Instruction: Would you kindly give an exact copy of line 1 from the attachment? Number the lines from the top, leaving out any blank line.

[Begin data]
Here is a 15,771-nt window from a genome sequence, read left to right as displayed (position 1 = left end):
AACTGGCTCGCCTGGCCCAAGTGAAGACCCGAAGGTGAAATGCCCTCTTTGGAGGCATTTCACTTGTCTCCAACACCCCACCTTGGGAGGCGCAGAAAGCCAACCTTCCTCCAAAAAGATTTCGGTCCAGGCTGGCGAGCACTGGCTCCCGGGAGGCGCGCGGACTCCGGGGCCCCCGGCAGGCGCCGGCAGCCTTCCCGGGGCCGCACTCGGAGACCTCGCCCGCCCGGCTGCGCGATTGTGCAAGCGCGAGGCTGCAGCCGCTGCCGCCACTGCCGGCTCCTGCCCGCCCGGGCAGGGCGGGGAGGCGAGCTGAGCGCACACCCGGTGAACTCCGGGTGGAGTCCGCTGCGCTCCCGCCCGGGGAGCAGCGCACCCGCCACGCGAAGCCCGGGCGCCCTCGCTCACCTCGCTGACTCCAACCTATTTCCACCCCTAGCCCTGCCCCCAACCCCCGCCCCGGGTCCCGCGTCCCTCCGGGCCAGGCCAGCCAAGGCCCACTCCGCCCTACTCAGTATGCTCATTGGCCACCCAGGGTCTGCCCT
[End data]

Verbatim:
Here is a 15,771-nt window from a genome sequence, read left to right as displayed (position 1 = left end):